Publication Date

2009-07-28

Availability

Open access

Degree Type

Dissertation

Degree Name

Doctor of Philosophy (PHD)

Department

Physiology and Biophysics (Medicine)

Date of Defense

July 2009

First Committee Member

Stephen Roper - Committee Chair

Second Committee Member

Charles Luetje - Committee Member

Third Committee Member

Michael Norenberg - Committee Member

Fourth Committee Member

Gerhard Dahl - Committee Member

Fifth Committee Member

Kenneth Muller - Mentor

Sixth Committee Member

Eliana Scemes - Outside Committee Member

Abstract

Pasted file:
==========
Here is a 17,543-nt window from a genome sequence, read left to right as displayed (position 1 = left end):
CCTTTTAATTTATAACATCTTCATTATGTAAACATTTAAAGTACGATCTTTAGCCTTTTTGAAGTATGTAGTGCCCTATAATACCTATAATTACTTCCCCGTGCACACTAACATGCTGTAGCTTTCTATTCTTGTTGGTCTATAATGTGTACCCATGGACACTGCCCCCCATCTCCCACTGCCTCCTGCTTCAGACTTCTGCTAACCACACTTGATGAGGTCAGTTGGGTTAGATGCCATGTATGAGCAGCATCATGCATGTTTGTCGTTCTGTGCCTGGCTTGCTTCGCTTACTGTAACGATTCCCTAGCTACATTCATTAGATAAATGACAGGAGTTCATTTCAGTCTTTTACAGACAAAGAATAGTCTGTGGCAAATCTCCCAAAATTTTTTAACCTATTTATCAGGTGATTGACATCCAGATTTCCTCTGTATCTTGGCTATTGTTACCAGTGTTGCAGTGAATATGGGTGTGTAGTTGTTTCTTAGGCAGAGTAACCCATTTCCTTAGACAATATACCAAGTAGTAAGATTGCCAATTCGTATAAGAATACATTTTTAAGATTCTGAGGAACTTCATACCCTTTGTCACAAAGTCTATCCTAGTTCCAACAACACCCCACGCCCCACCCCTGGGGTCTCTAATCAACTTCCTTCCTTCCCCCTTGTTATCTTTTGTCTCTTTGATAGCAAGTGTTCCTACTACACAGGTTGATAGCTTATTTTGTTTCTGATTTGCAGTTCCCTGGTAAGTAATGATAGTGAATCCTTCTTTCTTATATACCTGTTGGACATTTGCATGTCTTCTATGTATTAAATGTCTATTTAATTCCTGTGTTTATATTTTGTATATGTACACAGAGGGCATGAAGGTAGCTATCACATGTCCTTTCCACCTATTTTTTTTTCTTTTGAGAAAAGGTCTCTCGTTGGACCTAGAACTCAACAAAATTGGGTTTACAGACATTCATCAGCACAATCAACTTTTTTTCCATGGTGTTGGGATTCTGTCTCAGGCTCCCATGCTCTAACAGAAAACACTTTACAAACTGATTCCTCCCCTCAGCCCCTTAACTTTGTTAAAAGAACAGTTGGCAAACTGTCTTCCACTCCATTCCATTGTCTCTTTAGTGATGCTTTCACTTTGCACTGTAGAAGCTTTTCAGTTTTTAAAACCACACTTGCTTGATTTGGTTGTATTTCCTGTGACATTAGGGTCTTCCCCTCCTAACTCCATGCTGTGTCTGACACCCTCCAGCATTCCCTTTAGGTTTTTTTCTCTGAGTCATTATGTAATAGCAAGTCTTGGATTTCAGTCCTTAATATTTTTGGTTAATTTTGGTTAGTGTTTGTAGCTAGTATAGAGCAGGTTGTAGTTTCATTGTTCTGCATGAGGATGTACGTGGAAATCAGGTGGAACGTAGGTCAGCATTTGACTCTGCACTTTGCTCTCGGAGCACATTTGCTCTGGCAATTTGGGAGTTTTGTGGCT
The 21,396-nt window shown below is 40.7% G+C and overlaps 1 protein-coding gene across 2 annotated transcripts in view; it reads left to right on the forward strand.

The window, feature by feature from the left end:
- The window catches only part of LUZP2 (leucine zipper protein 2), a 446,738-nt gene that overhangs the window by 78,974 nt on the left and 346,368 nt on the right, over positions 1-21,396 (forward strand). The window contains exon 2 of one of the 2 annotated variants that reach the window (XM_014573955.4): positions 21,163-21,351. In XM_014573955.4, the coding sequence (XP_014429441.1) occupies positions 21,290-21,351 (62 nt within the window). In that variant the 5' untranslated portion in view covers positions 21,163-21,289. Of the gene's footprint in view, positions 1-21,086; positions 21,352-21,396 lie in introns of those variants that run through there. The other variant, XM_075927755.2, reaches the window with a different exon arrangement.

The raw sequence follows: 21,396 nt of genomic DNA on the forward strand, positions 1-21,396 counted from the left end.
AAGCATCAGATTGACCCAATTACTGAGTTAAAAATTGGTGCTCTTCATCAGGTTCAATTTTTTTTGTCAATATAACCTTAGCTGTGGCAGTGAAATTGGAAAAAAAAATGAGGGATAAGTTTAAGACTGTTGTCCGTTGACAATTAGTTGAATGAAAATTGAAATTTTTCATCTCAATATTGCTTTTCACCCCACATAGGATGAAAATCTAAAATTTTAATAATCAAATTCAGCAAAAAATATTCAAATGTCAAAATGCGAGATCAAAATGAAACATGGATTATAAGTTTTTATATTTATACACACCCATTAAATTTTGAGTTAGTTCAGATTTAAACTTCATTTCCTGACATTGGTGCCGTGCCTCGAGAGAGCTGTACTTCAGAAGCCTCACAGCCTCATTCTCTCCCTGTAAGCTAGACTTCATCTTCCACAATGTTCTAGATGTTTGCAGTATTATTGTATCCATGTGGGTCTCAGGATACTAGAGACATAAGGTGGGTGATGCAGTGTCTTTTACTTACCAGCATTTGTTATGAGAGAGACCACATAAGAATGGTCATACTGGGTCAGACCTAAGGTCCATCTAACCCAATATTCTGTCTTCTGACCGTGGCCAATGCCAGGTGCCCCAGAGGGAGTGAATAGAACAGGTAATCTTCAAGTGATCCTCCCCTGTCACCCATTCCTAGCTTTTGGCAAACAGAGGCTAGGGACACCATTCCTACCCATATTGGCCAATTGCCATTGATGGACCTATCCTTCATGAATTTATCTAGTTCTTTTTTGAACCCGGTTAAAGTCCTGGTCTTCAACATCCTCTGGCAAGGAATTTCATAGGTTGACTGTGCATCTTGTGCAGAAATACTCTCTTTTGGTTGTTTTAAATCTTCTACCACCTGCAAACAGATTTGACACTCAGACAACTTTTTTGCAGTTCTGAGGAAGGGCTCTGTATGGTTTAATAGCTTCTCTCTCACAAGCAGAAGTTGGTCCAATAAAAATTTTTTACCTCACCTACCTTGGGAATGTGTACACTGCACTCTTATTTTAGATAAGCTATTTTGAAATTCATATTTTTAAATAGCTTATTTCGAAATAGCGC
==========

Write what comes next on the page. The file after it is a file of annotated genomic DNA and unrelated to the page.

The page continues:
ATP released upon nerve injury is an important chemotactic activator of microglia; however, the source of the extracellular ATP is uncertain. In large glial cells such as astrocytes, chemical or mechanical stimulation or injury causes an intracellular calcium wave that moves from cell to cell propagated by extracellular ATP through a regenerative ATP-induced ATP-release mechanism. In mammals a prime candidate for the ATP release channel is the pannexon, a hexamer of the invertebrate gap junction homologue pannexin1, although the pharmacologically similar protein connexin is also a candidate. I hypothesized that upon nerve injury, ATP released through pannexon channels activates microglia and initiates their movement. My experiments were done on leeches (Hirudo sp.) in part because they lack connexins, their microglia are regulated by ATP, and their glia are especially large and produce calcium signals. I found that in the giant glia of leeches the 2 homologues of pannexin1, innexins2 and 3 (HmINX2 and HmINX3), formed innexons with similar properties to pannexons. Innexons opened and released ATP upon depolarization or in elevated extracellular potassium solution, were permeable to dye molecules, and were blocked by carbenoxolone (10 to 30 µM) or saturated CO2. Pharmacological experiments showed these channels were essential for the migration of microglia to nerve lesions, but calcium waves in single leech glia did not require innexons or exogenous ATP. In addition, nerve injury typically produces arachidonic acid, which closed the innexons and thereby blocked microglia migration. The results were consistent with those in the leech showing that ATP activates microglia and NO is important for their directed movement. The contribution of these findings to a general understanding of the molecular signals regulating the activation of microglia is discussed.

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